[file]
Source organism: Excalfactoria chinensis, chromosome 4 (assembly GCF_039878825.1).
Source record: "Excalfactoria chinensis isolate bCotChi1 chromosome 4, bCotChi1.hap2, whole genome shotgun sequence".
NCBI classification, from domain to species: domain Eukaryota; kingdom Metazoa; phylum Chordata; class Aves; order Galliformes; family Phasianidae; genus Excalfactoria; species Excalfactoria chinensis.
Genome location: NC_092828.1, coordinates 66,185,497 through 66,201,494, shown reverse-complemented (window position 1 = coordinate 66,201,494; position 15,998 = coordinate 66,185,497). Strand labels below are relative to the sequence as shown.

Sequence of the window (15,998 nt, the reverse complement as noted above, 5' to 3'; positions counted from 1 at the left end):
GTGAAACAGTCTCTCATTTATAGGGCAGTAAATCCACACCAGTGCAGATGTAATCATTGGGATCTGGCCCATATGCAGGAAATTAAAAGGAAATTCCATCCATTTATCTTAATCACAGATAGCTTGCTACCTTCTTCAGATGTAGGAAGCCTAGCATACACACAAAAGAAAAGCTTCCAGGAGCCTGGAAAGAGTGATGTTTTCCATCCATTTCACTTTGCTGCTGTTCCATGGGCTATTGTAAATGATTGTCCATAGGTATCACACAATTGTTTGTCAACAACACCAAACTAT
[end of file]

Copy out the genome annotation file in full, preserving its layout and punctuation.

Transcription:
Source organism: Excalfactoria chinensis, chromosome 4 (assembly GCF_039878825.1).
Source record: "Excalfactoria chinensis isolate bCotChi1 chromosome 4, bCotChi1.hap2, whole genome shotgun sequence".
NCBI classification, from domain to species: domain Eukaryota; kingdom Metazoa; phylum Chordata; class Aves; order Galliformes; family Phasianidae; genus Excalfactoria; species Excalfactoria chinensis.
Genome location: NC_092828.1, coordinates 66,185,497 through 66,201,494, shown reverse-complemented (window position 1 = coordinate 66,201,494; position 15,998 = coordinate 66,185,497). Strand labels below are relative to the sequence as shown.

Sequence of the window (15,998 nt, the reverse complement as noted above, 5' to 3'; positions counted from 1 at the left end):
GTGAAACAGTCTCTCATTTATAGGGCAGTAAATCCACACCAGTGCAGATGTAATCATTGGGATCTGGCCCATATGCAGGAAATTAAAAGGAAATTCCATCCATTTATCTTAATCACAGATAGCTTGCTACCTTCTTCAGATGTAGGAAGCCTAGCATACACACAAAAGAAAAGCTTCCAGGAGCCTGGAAAGAGTGATGTTTTCCATCCATTTCACTTTGCTGCTGTTCCATGGGCTATTGTAAATGATTGTCCATAGGTATCACACAATTGTTTGTCAACAACACCAAACTAT